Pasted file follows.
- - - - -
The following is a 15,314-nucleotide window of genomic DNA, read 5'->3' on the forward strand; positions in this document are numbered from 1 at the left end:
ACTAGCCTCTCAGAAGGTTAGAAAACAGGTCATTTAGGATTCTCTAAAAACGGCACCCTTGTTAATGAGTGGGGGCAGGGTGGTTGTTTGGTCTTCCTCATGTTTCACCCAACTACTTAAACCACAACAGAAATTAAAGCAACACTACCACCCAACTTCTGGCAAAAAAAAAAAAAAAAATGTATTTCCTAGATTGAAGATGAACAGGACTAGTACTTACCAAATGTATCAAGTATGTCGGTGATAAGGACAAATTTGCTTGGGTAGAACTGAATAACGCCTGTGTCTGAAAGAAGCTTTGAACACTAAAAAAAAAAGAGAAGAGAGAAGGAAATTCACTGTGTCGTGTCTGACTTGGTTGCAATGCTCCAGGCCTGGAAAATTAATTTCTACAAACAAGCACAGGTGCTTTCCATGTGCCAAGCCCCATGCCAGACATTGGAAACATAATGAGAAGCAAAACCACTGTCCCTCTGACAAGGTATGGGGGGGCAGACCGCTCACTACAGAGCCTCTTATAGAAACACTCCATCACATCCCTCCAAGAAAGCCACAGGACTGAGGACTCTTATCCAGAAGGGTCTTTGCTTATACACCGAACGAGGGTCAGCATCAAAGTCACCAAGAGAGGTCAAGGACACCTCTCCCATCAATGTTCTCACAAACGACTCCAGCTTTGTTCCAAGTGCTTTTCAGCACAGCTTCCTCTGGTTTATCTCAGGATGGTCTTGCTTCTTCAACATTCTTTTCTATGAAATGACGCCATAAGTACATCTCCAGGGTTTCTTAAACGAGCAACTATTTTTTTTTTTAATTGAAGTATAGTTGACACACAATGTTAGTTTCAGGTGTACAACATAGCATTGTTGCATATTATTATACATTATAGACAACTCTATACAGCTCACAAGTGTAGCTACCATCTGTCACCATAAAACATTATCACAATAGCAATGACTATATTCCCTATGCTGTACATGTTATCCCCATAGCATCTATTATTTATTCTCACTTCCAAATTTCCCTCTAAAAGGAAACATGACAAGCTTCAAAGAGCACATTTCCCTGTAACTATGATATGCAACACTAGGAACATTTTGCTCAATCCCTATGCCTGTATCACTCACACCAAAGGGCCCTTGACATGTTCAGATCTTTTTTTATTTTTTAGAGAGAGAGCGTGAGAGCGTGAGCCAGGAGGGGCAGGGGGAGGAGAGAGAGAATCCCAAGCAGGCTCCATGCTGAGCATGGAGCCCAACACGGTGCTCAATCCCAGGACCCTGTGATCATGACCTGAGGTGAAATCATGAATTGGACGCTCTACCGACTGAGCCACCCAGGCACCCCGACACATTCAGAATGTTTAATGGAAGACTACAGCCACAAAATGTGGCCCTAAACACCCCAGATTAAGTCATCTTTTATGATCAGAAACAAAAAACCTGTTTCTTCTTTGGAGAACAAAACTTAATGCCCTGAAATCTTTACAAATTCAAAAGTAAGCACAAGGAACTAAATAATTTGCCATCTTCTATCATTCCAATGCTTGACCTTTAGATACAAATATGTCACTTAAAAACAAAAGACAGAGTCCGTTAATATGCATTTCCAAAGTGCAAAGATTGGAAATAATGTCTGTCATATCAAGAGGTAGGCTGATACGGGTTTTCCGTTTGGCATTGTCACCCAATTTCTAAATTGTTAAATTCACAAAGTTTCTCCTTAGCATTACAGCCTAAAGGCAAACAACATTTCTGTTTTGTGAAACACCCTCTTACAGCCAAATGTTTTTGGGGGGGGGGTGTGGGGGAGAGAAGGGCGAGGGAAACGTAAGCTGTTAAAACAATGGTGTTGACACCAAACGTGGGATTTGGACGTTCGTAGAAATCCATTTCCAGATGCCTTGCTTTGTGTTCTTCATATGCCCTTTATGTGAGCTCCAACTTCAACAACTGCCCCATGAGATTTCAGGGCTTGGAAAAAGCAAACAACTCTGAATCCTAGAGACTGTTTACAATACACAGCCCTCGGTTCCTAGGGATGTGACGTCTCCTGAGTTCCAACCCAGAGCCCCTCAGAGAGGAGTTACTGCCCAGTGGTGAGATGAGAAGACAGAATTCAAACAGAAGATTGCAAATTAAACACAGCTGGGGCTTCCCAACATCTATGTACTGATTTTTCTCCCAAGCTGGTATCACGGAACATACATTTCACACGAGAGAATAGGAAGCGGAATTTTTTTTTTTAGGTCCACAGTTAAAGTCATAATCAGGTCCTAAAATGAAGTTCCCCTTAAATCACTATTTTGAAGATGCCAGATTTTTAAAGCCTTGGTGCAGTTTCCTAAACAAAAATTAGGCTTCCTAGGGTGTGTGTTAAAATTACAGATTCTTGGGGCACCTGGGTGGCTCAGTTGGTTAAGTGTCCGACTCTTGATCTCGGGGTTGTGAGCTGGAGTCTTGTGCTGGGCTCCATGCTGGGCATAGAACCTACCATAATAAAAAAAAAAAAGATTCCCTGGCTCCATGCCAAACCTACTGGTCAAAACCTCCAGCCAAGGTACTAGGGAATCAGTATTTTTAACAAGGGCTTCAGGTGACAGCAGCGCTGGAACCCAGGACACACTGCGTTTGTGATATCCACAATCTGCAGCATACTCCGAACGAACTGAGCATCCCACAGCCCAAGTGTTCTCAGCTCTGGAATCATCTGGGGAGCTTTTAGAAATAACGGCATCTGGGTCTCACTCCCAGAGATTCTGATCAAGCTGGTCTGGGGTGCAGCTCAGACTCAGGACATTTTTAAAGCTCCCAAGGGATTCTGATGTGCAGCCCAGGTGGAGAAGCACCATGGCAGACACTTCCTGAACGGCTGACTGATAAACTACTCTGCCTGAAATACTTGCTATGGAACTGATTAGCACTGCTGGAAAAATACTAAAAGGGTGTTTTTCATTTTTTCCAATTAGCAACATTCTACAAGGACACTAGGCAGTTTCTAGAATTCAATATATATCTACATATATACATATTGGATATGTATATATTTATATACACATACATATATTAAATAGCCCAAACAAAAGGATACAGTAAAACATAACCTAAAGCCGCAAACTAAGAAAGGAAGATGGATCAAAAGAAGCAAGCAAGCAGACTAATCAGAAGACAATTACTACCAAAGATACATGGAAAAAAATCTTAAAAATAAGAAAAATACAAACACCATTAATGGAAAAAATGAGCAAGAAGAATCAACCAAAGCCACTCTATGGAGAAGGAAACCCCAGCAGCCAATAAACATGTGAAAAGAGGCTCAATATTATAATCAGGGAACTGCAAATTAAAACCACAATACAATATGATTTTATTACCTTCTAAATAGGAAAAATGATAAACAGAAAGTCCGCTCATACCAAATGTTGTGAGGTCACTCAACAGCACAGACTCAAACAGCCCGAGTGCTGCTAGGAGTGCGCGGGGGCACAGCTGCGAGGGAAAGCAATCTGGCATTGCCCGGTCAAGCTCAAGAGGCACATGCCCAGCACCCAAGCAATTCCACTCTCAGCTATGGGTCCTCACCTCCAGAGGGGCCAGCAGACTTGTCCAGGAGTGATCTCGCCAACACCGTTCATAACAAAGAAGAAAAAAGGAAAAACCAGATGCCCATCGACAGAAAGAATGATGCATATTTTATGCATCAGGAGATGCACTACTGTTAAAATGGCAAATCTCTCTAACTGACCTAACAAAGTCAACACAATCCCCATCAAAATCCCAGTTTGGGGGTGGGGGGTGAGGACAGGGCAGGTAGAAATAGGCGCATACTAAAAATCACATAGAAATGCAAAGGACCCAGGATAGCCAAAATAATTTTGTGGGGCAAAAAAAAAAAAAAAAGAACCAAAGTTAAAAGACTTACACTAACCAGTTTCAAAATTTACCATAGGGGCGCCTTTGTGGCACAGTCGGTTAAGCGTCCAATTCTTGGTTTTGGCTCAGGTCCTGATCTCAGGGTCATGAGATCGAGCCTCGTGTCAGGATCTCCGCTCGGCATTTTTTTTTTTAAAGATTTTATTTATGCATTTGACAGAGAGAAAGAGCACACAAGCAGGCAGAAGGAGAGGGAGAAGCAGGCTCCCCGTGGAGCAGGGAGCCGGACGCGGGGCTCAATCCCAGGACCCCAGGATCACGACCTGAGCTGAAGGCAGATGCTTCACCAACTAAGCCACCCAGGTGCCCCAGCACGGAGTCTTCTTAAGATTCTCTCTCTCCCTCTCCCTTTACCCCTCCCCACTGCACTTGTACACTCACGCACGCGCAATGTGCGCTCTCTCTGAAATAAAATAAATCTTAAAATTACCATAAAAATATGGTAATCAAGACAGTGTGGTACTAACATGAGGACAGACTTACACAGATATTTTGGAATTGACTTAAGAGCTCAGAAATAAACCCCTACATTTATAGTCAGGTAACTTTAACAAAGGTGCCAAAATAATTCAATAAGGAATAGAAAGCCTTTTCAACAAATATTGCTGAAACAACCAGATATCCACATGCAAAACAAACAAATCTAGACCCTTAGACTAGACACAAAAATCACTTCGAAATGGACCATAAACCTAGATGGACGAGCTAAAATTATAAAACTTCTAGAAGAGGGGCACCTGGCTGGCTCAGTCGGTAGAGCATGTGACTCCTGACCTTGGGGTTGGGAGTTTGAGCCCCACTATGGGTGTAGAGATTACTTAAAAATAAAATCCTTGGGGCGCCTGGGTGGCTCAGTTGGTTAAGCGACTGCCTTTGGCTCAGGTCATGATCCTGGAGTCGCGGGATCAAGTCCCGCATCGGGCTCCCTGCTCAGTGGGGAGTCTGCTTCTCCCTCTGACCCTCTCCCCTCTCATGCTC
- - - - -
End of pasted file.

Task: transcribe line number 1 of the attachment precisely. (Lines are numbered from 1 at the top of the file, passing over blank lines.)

The following is a 15,314-nucleotide window of genomic DNA, read 5'->3' on the forward strand; positions in this document are numbered from 1 at the left end: